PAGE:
Star Trek Saturdays #25

It’s time for Star Trek Saturdays #25!


This week’s episode is “This Side of Paradise” and while it’s very much of its time, it also has a poignant message and is a remarkable showcase for Leonard Nimoy.

We open with the Enterprise approaching the planet Omicron Ceta III, the site of an agriculture-minded colony established three years ago. Kirk expects this mission to be a grim one because, as he and Spock establish through dialogue, the planet is constantly bombarded with deadly berthold rays, which wasn’t discovered until after the colonists had left Earth.

Kirk, Spock, McCoy, Sulu, Lt. DeSalle (Michael Barrier–not the animation scholar) and Lt. Kelowitz (Grant Woods)–the last two characters have appeared before–beam down onto the planet–which looks an awful lot like some guy’s ranch in Northern California somewhere–and see nothing, thinking their worst fears are confirmed. A voice tells them otherwise, and it turns out to belong to colony leader Elias Sandoval (Frank Overton). “I may be mistaken, Jim,” McCoy says, “but that man is very much alive.”

Sandoval shows them all into the main indoor hub of the colony, where they encounter botanist Leila Kalomi (Jill Ireland) who was once Spock’s girlfriend on Earth six years ago. Needless to say, this causes some surprise among the others.

But it’s not nearly as surprising as the thing McCoy, performing examinations with his tricorder, discovers: every colonist on the planet is in perfect physical health, to the point where previous injuries had healed. When queried, Sandoval replies that it must be due to the colonists being vegetarian. But the landing party discovers other anomalies, such as a barn with no animals and no vehicles of any kind, which Sandoval says is deliberate.

Spock repeatedly questions Leila as to how on Earth all this is possible and Leila shows him. She takes him to a large plant that sprays spores all over him and Spock’s emotional walls break down. He confesses he loves Leila and kisses her madly. But what are these spores and why do they affect everybody so? And what happens when they start landing on the crew of the Enterprise?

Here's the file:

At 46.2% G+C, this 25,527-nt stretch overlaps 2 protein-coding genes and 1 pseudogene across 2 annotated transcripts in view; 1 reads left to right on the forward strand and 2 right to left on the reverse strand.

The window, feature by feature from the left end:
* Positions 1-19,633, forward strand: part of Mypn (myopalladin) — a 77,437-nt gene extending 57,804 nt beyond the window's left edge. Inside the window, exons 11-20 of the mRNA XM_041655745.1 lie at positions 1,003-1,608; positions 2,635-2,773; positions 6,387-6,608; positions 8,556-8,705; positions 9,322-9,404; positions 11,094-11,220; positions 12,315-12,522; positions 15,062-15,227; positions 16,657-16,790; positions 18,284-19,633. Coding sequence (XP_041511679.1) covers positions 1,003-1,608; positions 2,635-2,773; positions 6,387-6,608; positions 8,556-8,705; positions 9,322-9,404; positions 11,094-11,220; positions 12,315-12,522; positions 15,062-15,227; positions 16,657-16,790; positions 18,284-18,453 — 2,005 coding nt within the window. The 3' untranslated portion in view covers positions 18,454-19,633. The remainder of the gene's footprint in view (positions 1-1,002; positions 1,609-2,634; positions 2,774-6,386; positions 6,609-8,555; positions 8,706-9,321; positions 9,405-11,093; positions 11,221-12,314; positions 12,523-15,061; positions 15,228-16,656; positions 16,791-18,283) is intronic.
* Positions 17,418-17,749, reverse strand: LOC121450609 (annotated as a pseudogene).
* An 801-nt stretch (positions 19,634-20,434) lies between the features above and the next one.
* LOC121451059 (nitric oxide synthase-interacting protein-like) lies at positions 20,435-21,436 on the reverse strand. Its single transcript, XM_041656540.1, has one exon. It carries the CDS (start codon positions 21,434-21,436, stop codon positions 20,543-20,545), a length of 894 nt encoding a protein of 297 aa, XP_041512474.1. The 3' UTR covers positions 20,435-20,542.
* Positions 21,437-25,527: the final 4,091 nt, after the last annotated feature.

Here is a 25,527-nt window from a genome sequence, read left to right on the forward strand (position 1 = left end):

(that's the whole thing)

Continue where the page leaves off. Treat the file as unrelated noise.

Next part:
Omicron Ceti III flower

D.C. Fontana is credited with the script and co-writing the story here and this is by far her strongest work yet. In fact, so the story goes, she was handed a draft of this story to fix and complete by Gene Roddenberry, who promised to make her story editor in return. Whether that’s true or not, Fontana brings it all here: a tight central mystery, interesting characters for the crew to bounce off of, a heavy conflict for Kirk to deal with and most importantly, stuff that humanizes Spock.

This is the first time we’ve seen Spock become emotional really since way back in “The Naked Time” and while there, it was sad, here, it’s joyous. This is Nimoy’s episode through and through and he owns it. He shows that even a half-human like Spock can love and lose, same as the rest of us, and gives us complete and utter bliss and sheer happiness that I bet no one must have thought we’d see. It’s terrific.

This episode is directed by Ralph Senesky, who went on to do many more episodes and many, many other TV shows, and he’s terrific here. He takes full advantage of shooting on location, using wide crane shots and sweeping scenery where he can, and his handling of things like the introduction of Leila is simply gorgeous stuff.

While this is Nimoy’s episode, everyone else is fine too. We learn McCoy is apparently Southern; one point, Kelley lapses into a Georgian accent, which is surreal but utterly convincing, making one see why Kelley landed all those Western parts. Sulu gets some good moments too, the other two lieutenants are pretty solid and Shatner gets to explore Kirk’s loneliness and need for Spock as well as show off some impressive anger. Overton–best known for Sheriff Heck Tate in To Kill A Mockingbird–and Jill Ireland–best known for TV roles and being married to Charles Bronson–are both fine too, with Overton selling Sandoval’s scheme and Ireland making Leila’s longing for Spock utterly palpable.

Thanks to Memory Alpha, the official Star Trek wiki for the pics and episode information, as well as Amazon Instant for hosting the show. We’ll see you next Saturday and until then, live long and prosper.

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